Related

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Of course, it is always up to the crown to prove any illegal act, which could make the section of the Quebec Cannabis Act that refers to proving provenance impossible to prosecute in court.

Still, if you are in Quebec, it would be prudent to retain any receipts, original packaging and other evidence that the cannabis in your possession was obtained legally at the SQDC. Do not submit to any searches unless legally required to do so, and—as is always a good idea—keep your mouth shut around law enforcement officers.

Jerry Langton's Bio Image

Jerry Langton

Jerry Langton is a political reporter and author who splits his time between Canada and NYC.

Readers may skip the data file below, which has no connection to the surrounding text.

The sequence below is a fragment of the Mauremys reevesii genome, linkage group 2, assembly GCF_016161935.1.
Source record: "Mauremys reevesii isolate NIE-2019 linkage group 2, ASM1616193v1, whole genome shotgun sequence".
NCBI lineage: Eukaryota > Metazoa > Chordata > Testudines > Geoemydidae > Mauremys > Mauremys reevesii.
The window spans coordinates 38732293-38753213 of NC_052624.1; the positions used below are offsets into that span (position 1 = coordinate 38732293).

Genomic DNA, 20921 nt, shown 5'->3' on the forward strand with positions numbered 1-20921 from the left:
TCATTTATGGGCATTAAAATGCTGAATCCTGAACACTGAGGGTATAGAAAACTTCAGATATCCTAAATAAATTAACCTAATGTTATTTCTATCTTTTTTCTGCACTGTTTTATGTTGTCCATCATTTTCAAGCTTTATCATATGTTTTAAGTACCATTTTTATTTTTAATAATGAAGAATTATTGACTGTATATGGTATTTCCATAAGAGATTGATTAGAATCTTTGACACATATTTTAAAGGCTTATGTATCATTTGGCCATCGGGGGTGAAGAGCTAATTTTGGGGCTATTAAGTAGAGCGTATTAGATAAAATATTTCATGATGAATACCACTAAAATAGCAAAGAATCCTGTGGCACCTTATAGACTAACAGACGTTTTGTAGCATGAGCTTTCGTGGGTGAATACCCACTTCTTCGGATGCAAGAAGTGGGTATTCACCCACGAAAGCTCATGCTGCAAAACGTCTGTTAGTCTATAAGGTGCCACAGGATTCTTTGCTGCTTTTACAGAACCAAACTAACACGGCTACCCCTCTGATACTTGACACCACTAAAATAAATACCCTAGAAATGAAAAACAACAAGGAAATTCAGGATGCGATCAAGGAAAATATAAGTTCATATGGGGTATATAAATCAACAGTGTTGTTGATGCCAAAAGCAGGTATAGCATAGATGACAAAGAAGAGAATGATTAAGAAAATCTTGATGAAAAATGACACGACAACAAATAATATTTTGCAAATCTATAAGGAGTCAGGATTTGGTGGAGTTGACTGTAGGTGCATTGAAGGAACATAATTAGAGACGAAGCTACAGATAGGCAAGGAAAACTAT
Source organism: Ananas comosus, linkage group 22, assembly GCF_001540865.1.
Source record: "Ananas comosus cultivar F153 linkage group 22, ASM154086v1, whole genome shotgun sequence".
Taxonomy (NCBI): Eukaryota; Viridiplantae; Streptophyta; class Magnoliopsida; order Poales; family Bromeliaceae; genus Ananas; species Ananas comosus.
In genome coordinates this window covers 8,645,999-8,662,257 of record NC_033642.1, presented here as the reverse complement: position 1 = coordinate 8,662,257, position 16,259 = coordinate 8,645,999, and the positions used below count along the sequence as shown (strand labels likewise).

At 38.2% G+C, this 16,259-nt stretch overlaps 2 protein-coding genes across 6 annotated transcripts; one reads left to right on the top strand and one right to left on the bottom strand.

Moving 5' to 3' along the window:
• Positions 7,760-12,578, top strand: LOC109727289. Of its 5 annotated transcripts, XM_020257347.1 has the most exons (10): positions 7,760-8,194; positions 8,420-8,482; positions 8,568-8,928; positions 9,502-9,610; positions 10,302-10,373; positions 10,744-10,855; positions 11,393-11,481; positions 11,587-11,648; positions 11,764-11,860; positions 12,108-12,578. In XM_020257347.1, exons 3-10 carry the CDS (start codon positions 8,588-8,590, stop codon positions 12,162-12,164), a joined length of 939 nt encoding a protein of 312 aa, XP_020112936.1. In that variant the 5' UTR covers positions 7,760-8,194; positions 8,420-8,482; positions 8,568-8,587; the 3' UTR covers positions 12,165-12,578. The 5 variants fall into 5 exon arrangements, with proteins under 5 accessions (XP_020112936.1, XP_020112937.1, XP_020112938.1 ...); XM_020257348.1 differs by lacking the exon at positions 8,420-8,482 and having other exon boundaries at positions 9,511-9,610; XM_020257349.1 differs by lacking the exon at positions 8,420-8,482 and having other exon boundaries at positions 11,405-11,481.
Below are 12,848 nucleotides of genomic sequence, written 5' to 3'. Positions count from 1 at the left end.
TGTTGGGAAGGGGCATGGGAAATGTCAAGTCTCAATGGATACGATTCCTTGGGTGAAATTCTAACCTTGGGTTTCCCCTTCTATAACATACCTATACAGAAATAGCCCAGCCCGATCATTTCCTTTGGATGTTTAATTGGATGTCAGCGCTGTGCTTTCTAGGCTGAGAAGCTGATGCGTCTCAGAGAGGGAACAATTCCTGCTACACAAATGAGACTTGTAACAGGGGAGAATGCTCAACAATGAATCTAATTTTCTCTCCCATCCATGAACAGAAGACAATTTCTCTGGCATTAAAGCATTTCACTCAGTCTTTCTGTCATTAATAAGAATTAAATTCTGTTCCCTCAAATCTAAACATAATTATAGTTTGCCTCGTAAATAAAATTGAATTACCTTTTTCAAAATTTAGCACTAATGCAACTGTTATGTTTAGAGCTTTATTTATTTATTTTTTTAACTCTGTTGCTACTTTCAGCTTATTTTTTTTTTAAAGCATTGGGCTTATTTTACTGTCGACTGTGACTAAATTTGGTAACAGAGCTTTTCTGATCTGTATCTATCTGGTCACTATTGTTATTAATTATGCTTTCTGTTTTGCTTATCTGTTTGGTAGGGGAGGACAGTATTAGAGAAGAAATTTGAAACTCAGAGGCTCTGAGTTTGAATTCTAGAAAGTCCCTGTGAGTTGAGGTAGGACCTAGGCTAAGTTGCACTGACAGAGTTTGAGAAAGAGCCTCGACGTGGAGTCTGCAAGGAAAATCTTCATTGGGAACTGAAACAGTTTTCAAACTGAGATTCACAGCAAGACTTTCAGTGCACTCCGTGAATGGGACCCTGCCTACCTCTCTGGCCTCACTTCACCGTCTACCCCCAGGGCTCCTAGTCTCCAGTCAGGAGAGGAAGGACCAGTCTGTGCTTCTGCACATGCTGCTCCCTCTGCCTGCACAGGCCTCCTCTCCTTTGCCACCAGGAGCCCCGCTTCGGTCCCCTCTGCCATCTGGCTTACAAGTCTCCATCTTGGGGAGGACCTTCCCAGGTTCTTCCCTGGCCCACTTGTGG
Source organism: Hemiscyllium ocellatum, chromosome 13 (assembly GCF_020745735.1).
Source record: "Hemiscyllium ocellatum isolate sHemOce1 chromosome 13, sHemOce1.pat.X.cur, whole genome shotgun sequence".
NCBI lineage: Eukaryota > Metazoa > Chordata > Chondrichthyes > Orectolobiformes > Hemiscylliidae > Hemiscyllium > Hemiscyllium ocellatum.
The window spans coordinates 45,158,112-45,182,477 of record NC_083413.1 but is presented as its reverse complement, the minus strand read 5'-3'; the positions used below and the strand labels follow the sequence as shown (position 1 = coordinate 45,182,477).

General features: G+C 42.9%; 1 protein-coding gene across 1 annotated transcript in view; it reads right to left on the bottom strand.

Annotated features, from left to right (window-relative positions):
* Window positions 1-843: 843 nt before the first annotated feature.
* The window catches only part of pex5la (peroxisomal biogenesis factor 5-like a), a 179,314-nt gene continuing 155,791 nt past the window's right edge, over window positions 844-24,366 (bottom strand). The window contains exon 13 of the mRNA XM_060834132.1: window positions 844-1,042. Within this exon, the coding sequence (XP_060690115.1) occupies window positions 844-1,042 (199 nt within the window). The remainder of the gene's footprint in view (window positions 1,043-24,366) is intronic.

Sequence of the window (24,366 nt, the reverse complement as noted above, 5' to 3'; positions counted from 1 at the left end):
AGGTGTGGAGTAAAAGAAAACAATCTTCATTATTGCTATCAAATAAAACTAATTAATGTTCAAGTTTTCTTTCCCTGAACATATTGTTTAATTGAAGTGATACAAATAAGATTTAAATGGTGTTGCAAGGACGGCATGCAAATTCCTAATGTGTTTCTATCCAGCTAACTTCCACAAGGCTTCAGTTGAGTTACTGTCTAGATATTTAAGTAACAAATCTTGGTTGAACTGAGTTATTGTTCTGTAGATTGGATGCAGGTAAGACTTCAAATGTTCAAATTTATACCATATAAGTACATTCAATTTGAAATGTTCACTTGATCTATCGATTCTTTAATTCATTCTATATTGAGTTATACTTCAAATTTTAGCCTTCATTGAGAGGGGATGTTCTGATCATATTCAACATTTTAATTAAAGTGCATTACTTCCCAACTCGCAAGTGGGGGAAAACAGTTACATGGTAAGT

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  • I’m confused whether you can carry your personal homegrown? This article sounds like the only cannabis you are allowed to have on your person in public is purchased cannabis from the NSLC. Re the “gifting” of cannabis, it is my understanding that you can gift up to 30 grams.

    • TheGuyWhoCares

      Don’t worry Nancy, you’re good in NS. Just don’t carry over 30g in public. You can store as much as you want in your home. https://novascotia.ca/cannabis/laws/

    • I thought that was true too, but I looked at this :https://www.leafly.ca/news/canada/a-province-by-province-guide-to-canadian-cannabis-regulations and read that home growing is prohibited in Quebec.

    • Grizzly Adams

      The catch with this situation is the fact that home growing isn’t permitted in Quebec

    • Robert Gerus

      Nancy send me some please lol

    • Erin Liz

      I was thinking the same Thing. We’re allowed to grow our own and gift to friends. Although the argument that you grew your own won’t hold up in court for another month or 2 (takes at least 3 to grow a plant) it definitely could have been gifted

    • Grizzly Adams

      Quebec prohibits home growing

  • Dmember